One thing I do know – the life, grace, and atonement of our Savior, Jesus Christ can overcome the deleterious effects of wandering off the path. The Lord, Jesus Christ, is the Good Shepherd. He will find the one that is lost and bring them back to the fold, if they allow it.

I also know that we, those who have the truth, can be tools in the hands of the Good Shepherd.

What is the personal application for me today? Praise the Lord and express my gratitude that I was one of the “lucky” people – to have the gospel in my life from day one. That I haven’t had to search far for truth and light and love in my life. I can then do more to share my knowledge and testimony with others, so those who are looking for the truth can find it.

How is it??? – 1 Nephi 7:6-12

Read 1 Nephi 7:6-12 here.

Context and General Information

  • As Nephi, his brothers, and Ishmael and his family journeyed in the wilderness, Laman and Lemuel and a few of Ishmael’s children rebelled. They wanted to go back to Jerusalem.
  • Nephi was grieved for the hardness of their hearts – he spake to them asking How is it…???
IMG_9048

Howzit?!

How is it…???

Well…it hasn’t been long, and Laman and Lemuel are rebelling again. In this rebellion, Nephi asks the question “How is it…” several times in a few iterations.

I think that it will be helpful to go through these questions and even give a few answers. Maybe we’ll find ways that we can benefit from these questions.

How is it that ye are so hard in your hearts, and so blind in your minds?

This is a good question. How is it that Laman and Lemuel are so hard-hearted and blind? Of course, we already know the answer to why they murmur:

“And thus Laman and Lemuel, being the eldest, did murmur against their father. And they did murmur because they knew not the dealings of that God who had created them.” – 1 Nephi 2:12

They murmured because they didn’t know God. And why were they so hard-hearted? Well, later on in chapter two, we read about Nephi’s experience (in contrast of Laman and Lemeuel’s):

“And it came to pass that I, Nephi, being exceedingly young, nevertheless being large in stature, and also having great desires to know of the mysteries of God, wherefore, I did cry unto the Lord; and behold he did visit me, and did soften my heart that I did believe all the words which had been spoken by my father; wherefore, I did not rebel against him like unto my brothers.” – 1 Nephi 2:16

Laman and Lemuel never try. Nephi doesn’t just have a soft heart. He turned to the Lord. The Lord softened his heart. The Lord increased Nephi’s faith. The Lord enabled Nephi to have the kind of heart and mind that would not rebel.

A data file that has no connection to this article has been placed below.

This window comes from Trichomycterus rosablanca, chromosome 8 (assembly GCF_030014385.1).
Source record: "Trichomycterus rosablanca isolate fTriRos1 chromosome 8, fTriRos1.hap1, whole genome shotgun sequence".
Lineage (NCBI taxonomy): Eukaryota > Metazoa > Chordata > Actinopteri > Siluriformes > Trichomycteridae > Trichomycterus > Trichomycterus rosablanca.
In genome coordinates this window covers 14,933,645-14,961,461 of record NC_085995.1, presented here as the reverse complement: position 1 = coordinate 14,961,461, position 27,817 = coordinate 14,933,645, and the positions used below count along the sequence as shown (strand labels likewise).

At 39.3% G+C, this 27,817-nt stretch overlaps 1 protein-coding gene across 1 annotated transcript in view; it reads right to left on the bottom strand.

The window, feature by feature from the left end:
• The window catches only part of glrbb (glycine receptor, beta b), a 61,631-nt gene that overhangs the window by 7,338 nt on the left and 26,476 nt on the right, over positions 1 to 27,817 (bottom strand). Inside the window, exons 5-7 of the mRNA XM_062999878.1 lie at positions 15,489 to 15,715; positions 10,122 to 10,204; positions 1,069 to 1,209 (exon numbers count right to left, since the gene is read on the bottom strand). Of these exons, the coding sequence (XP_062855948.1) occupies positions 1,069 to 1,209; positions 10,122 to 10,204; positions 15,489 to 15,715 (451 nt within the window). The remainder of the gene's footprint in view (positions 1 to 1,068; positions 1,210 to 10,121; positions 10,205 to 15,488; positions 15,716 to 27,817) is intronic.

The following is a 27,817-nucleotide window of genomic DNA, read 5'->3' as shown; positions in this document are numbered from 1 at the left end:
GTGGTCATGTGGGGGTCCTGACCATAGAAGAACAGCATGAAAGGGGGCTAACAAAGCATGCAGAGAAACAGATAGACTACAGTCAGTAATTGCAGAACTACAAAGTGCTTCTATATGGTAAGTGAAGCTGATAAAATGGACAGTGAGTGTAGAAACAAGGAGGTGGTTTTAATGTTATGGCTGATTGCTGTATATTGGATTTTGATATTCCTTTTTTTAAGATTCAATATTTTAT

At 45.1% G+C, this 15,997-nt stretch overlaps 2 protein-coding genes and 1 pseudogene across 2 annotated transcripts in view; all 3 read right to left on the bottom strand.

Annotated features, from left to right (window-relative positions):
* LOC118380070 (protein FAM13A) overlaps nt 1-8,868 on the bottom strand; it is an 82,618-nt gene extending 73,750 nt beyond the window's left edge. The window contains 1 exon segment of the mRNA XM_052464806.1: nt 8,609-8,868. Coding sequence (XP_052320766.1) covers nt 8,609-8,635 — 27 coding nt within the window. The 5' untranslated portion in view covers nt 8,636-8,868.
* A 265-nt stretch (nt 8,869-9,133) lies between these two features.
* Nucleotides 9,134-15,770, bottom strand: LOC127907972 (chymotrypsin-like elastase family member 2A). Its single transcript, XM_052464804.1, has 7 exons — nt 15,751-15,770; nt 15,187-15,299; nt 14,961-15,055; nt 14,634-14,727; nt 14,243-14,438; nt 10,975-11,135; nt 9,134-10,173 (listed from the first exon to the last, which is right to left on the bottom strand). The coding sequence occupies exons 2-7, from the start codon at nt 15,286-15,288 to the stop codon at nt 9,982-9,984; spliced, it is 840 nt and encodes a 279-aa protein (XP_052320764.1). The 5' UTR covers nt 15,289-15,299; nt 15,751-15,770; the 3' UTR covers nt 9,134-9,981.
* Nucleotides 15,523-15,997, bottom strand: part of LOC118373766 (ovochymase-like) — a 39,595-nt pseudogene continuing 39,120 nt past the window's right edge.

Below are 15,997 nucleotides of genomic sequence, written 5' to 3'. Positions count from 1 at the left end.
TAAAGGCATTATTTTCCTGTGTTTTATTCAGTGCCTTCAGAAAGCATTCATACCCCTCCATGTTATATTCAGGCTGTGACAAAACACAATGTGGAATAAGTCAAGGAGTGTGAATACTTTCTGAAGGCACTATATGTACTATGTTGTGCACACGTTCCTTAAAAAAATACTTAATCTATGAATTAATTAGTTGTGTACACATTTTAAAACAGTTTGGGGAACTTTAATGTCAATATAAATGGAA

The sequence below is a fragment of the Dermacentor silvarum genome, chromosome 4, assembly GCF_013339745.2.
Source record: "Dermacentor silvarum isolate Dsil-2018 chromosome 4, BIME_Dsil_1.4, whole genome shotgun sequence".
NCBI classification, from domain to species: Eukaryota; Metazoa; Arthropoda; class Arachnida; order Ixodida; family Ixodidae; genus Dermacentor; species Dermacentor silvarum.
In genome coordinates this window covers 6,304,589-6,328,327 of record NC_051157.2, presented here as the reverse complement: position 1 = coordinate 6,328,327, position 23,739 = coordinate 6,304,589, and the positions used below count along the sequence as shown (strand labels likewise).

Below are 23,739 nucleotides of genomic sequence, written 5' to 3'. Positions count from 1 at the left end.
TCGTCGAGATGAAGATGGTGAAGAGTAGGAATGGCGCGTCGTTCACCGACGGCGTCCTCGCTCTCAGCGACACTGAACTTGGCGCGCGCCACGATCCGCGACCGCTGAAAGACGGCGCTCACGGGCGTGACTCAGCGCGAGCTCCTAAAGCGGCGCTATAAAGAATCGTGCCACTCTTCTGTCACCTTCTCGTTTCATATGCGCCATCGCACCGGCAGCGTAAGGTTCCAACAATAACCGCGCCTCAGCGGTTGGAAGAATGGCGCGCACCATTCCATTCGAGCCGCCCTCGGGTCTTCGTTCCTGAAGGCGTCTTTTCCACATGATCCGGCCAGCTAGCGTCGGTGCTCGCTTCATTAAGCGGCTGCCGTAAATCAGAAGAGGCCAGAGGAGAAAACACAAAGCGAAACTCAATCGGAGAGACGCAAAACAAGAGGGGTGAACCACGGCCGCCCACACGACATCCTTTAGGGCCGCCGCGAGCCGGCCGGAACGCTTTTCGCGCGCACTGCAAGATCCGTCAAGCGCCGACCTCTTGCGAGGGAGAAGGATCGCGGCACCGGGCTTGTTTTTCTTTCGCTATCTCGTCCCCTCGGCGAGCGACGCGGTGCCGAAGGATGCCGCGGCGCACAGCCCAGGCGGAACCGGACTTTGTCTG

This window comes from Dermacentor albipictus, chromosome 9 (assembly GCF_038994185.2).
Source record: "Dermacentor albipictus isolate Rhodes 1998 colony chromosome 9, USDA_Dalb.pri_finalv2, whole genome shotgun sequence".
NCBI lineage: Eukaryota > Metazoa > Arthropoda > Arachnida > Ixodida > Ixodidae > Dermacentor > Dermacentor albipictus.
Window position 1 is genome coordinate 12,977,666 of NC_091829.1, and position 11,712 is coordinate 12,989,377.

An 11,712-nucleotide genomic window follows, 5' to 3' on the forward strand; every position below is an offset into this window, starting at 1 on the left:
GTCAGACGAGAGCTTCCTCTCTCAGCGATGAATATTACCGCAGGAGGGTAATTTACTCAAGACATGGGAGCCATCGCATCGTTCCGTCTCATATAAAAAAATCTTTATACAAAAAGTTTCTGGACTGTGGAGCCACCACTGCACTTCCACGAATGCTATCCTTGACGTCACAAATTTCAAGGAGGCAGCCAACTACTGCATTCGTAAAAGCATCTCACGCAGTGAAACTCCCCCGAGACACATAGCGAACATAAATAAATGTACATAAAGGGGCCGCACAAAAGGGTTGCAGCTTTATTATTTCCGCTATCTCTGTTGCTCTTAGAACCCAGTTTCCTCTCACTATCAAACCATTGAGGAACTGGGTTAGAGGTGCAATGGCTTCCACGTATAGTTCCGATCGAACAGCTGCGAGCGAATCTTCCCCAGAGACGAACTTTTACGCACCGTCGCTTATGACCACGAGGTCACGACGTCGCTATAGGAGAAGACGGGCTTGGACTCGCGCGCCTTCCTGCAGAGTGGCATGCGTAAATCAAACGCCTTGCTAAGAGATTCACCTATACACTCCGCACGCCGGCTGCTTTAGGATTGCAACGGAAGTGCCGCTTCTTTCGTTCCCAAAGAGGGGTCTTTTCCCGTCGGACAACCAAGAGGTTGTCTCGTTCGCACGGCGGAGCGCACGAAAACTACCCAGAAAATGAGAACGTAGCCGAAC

This is what the Lord would have done for Laman and Lemuel, too. But the Lord will not force us. He didn’t force Laman and Lemuel. Even though they had a father-prophet, even though they had the scriptures, even though they knew how to pray, they didn’t make the choice to turn to the Lord. Their hearts continued to harden despite the circumstances and experiences that could have made their hearts fertile soil for faith and testimony.

How is it that they were so hard hearted and so blind? Because they never chose to turn to the Lord.

How is it that ye have not hearkened unto the word of the Lord?

Well – I don’t know if we can figure much about the answer to this question. Why didn’t they hearken to the word of the Lord? Why didn’t they let the Lord’s word come into their hearts, so that their hearts would be softened?

Why would anyone keep from hearkening to the word of the Lord?

At this point, maybe it would have been really uncomfortable for Laman and Lemuel to hearken unto the word of the Lord. They would have had to make changes in their lifestyles, personalities, and beliefs if they had started listening and actually living according to the word of the Lord.

One of my favorite scriptures is in Alma. King Lamoni’s father (a descendent of Laman, actually) has just heard the message of the gospel from the missionary, Aaron. His response:

“And it came to pass that after Aaron had expounded these things unto him, the king said: What shall I do that I may have this eternal life of which thou hast spoken? Yea, what shall I do that I may be born of God, having this wicked spirit rooted out of my breast, and receive his Spirit, that I may be filled with joy, that I may not be cast off at the last day? Behold, said he, I will give up all that I possess, yea, I will forsake my kingdom, that I may receive this great joy.” – Alma 22:15